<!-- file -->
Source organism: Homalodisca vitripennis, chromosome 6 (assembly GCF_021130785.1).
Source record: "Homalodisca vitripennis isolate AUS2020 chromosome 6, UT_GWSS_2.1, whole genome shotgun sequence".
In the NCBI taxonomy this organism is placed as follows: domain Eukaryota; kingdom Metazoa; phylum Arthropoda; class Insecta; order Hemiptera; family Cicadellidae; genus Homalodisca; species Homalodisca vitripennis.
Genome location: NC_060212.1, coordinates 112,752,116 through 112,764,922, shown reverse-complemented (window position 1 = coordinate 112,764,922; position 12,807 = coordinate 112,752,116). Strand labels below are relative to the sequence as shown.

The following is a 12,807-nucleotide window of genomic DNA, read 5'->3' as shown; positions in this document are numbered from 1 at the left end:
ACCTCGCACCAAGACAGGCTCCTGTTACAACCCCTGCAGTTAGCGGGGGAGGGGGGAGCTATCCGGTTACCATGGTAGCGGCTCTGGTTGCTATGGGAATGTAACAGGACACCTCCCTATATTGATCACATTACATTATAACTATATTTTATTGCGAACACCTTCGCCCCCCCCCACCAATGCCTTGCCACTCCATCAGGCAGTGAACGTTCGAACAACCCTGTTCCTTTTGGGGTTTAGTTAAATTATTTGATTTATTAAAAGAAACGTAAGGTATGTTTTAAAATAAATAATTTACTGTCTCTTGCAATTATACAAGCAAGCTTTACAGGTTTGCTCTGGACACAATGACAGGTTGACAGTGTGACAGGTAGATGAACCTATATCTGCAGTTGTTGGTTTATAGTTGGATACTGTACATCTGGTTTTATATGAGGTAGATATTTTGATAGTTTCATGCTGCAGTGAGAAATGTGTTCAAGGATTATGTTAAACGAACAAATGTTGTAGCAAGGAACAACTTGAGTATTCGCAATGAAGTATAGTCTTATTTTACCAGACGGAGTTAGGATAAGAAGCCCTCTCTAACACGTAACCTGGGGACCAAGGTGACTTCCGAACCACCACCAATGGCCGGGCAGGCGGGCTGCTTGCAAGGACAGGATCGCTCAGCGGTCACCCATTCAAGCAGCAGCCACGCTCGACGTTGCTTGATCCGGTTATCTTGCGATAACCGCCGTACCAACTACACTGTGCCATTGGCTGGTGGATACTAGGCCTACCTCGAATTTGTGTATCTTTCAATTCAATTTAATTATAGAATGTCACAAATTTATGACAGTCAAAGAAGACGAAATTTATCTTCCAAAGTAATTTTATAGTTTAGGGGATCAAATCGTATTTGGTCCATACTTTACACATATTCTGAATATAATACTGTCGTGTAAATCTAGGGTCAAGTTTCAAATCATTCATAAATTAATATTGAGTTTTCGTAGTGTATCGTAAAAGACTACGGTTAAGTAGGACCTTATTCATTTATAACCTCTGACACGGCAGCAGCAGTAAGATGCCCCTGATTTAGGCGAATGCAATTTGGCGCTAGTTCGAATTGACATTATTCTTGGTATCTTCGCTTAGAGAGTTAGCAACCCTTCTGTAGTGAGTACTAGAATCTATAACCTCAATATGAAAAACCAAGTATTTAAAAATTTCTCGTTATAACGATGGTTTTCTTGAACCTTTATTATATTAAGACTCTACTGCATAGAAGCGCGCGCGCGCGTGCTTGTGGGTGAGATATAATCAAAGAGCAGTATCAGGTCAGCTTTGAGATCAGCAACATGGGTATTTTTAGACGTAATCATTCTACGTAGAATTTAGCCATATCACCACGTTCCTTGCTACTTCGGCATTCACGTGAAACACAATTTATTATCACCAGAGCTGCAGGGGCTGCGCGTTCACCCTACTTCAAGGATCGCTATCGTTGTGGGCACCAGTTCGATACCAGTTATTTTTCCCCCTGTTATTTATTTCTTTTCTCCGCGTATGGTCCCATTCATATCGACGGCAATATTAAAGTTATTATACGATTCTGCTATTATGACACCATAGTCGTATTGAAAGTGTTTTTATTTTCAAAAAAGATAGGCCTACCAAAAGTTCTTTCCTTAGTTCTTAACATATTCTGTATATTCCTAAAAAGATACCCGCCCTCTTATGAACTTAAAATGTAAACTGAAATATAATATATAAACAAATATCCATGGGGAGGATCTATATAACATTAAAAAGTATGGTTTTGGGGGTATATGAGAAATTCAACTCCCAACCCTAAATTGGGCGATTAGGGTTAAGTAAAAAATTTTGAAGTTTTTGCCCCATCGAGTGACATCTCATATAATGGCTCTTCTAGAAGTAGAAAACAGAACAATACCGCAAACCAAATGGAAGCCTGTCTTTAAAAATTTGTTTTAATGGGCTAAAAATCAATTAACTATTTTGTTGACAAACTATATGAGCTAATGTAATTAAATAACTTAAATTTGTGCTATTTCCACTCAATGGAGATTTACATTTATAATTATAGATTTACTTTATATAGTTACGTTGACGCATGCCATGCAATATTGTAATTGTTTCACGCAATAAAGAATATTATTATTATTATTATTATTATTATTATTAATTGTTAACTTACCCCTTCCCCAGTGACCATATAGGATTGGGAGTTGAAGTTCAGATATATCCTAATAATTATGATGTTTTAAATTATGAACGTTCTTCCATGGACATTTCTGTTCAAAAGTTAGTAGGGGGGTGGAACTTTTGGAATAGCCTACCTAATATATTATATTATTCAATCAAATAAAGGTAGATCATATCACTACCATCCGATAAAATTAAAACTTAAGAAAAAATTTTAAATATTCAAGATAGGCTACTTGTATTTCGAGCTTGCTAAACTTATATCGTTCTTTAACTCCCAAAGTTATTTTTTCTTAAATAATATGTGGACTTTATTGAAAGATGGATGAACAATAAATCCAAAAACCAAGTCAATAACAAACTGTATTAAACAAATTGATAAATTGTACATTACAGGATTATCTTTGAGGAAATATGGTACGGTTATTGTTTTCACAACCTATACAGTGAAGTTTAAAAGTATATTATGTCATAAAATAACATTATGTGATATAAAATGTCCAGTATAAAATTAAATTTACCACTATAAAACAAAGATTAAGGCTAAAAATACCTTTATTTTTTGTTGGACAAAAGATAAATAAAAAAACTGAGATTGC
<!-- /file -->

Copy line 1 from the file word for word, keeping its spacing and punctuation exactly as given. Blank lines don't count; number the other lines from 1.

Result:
Source organism: Homalodisca vitripennis, chromosome 6 (assembly GCF_021130785.1).